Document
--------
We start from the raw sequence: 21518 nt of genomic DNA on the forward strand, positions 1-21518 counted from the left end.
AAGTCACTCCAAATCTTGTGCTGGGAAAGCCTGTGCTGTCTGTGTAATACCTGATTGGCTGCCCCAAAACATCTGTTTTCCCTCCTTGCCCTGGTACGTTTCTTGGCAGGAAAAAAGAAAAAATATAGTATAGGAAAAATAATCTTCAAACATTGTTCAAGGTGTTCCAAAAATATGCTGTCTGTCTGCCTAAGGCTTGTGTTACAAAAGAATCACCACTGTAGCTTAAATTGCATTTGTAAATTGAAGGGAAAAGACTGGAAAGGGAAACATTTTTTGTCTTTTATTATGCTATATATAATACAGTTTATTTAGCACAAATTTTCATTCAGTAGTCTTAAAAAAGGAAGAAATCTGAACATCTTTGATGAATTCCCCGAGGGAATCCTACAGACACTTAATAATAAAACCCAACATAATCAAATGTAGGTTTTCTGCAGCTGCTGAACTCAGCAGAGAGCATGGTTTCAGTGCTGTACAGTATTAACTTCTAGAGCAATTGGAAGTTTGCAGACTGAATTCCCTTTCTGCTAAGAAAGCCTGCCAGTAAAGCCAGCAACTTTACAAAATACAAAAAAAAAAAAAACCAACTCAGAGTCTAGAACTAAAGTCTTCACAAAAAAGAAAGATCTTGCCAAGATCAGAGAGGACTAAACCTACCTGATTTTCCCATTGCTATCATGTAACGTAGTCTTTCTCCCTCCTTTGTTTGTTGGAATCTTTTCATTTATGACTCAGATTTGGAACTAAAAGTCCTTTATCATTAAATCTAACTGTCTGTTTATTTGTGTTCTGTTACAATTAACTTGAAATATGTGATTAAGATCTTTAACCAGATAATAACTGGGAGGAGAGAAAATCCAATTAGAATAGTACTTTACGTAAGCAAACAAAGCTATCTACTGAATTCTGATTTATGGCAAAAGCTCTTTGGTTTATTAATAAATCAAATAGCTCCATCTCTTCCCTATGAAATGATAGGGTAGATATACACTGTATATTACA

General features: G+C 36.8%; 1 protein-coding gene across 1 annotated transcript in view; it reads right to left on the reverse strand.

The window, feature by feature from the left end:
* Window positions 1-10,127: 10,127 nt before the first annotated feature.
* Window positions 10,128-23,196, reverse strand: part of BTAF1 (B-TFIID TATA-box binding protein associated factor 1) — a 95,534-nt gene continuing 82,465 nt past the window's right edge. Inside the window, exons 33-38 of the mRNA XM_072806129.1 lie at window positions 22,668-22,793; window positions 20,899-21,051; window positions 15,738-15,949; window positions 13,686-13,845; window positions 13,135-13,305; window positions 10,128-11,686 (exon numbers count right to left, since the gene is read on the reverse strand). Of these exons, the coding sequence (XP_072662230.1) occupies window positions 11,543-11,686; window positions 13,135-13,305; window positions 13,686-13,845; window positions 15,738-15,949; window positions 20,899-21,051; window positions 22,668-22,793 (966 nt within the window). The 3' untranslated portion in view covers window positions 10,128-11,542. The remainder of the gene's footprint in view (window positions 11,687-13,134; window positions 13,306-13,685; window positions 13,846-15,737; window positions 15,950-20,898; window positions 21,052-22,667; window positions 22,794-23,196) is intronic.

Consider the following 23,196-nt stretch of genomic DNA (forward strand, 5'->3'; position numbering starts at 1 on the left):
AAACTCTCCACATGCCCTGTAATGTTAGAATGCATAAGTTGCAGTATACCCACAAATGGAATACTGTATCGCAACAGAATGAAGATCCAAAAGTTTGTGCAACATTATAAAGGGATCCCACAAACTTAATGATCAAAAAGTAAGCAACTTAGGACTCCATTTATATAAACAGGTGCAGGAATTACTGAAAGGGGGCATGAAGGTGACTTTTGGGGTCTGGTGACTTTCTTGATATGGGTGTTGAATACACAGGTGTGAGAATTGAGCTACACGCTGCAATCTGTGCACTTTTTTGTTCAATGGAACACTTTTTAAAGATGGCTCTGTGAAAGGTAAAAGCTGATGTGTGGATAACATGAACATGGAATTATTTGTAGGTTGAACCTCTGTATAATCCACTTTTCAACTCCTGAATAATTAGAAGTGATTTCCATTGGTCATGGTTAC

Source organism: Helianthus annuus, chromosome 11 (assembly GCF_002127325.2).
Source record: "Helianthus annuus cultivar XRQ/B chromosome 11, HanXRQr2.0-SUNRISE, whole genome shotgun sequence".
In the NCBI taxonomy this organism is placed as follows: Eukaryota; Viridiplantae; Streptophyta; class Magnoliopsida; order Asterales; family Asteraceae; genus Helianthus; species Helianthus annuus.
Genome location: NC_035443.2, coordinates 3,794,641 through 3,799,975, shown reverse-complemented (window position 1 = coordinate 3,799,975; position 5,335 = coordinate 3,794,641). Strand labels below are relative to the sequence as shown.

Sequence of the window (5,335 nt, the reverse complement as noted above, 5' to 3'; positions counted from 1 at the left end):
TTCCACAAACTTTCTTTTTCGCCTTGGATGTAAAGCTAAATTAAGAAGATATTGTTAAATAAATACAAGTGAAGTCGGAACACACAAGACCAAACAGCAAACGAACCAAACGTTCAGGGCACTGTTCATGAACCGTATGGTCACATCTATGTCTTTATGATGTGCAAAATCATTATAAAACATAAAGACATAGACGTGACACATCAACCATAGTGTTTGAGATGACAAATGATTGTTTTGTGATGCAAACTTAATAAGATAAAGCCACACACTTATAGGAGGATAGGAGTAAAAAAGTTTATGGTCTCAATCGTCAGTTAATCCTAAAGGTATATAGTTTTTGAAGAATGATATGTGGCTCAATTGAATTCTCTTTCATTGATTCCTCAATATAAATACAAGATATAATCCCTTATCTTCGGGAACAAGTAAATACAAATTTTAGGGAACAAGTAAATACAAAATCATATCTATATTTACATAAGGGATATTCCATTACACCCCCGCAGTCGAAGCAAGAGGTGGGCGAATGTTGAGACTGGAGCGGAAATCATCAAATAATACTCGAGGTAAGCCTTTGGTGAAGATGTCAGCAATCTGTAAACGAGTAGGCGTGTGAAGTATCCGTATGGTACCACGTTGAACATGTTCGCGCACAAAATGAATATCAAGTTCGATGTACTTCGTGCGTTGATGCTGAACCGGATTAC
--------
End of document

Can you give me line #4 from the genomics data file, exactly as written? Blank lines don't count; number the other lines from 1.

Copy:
The window, feature by feature from the left end: